Seminars and Events

All events are held at 15 Norham Gardens, Oxford OX2 6PY unless otherwise stated.

All are welcome to those indicated as ‘public seminars’ in parentheses after the title. These are held on Monday evenings and there is no need to book. If you are coming from outside the Department and would like to attend any of the other seminars or events, please contact the convener(s) beforehand.
Click on the title of the event for further information.

Students’ Perceptions of Democracy, Politics, and Citizenship Preparation in Upper Secondary Social studies

22 March 2018 15:30 - 17:00
Seminar Room D

Speaker: Nora Elise Hesby Mathe Department of Teacher Education and School Research, University of Oslo, Norway

Convener: Dr Ian Thompson

Abstract: In this project, I have investigated how 16 – 17-year-old students enrolled in the obligatory subject social studies in Norwegian Upper Secondary school perceive and relate to the concepts of ‘democracy’ and ‘politics’, and how they view the role of social studies in terms of preparing them for citizenship. This is a mixed methods study, utilising individual and group interviews, as well as a quantitative survey. In this presentation, I will focus on the second sub-study, namely students’ perceptions of the concept of politics and their conceptions of the relationship between people and politics. This study has implications for citizenship education, particularly in view of research from the UK and other Western democracies raising concern about young people’s levels of political interest and participation.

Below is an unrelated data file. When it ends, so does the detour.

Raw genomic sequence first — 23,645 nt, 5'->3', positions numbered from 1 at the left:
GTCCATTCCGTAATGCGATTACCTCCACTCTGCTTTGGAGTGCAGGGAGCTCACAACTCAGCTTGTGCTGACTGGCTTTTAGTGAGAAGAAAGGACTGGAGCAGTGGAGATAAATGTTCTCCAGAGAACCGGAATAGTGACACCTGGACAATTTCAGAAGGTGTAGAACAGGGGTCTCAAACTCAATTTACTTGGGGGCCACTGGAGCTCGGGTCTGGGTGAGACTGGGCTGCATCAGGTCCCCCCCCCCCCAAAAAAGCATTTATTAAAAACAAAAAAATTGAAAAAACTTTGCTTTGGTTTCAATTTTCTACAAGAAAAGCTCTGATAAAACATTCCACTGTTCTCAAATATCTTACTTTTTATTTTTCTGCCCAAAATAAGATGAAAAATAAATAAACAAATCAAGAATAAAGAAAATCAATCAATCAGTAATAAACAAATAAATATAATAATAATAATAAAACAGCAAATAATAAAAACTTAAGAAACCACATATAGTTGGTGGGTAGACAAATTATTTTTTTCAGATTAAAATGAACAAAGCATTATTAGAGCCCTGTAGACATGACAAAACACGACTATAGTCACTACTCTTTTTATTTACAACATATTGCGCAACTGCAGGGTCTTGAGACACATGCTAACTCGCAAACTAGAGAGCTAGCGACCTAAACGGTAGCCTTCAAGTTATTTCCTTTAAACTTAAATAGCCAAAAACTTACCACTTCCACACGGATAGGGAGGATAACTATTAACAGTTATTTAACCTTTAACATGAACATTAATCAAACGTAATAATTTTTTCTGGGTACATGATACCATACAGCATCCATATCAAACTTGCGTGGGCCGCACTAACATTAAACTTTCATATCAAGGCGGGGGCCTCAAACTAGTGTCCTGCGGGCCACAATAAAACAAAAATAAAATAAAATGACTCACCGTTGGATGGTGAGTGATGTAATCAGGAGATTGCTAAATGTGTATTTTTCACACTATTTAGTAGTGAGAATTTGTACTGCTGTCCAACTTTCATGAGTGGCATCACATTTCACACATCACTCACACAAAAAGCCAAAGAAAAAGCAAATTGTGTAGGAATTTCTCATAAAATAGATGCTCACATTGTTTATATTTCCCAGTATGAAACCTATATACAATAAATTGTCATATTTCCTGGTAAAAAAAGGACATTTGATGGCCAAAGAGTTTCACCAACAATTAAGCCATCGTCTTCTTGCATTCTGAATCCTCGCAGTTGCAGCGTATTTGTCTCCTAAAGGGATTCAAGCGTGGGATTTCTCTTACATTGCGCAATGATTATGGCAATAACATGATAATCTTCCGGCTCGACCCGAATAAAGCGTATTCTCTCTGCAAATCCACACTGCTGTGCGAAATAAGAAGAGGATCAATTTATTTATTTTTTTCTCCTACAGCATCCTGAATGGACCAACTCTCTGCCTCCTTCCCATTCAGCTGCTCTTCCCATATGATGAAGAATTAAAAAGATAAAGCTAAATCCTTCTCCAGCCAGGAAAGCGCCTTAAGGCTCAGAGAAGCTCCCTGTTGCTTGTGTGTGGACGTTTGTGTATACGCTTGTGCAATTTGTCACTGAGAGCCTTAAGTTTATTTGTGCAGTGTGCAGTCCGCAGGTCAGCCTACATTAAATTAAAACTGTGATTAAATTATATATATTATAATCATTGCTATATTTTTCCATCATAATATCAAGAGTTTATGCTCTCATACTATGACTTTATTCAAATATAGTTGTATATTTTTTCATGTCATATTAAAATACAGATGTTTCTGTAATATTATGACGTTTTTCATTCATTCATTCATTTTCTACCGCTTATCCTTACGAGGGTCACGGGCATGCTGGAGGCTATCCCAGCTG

Teachers as Writers: research and implications for the classroom

24 April 2018 16:30 -
Seminar Room D

Speakers: Professor Teresa Cremin (Open University) and Becky Swain (Arvon)

A review of current evidence on promising educational approaches which are likely to improve the attainment and progression of low-SES students in science education

11 May 2018 11:30 - 13:00
Seminar Room G

Speaker: Dr Judith Hillier

Convener: Professor Gabriel Stylianides

Abstract: This talk will present key findings from a systematic and rigorous review of the research literature recently conducted to gather and evaluate the evidence for promising educational approaches which are likely to improve the attainment and progression of low-SES students in science education. The evidence reviewed suggests that interventions designed to support the development of students’  scientific reasoning, their literacy skills and their metacognitive skills can have beneficial effects, provided certain conditions are met, and that technology may make a positive contribution. There is also evidence to show the benefits of interventions designed from a socio-cultural perspective, and these can be categorised as follows: 1. Bringing students into a science ‘place’ e.g. university laboratories or a science museum 2. Bringing scientists or extra-curricular science activities into schools 3. Developing teachers’ understanding of students’ perspectives The implications of these findings for teachers, teacher educators  and policy makers will be discussed.

Early Career Teachers’ Professional Development Conference 2018

23 June 2018 09:00 - 16:30
Seminar Room A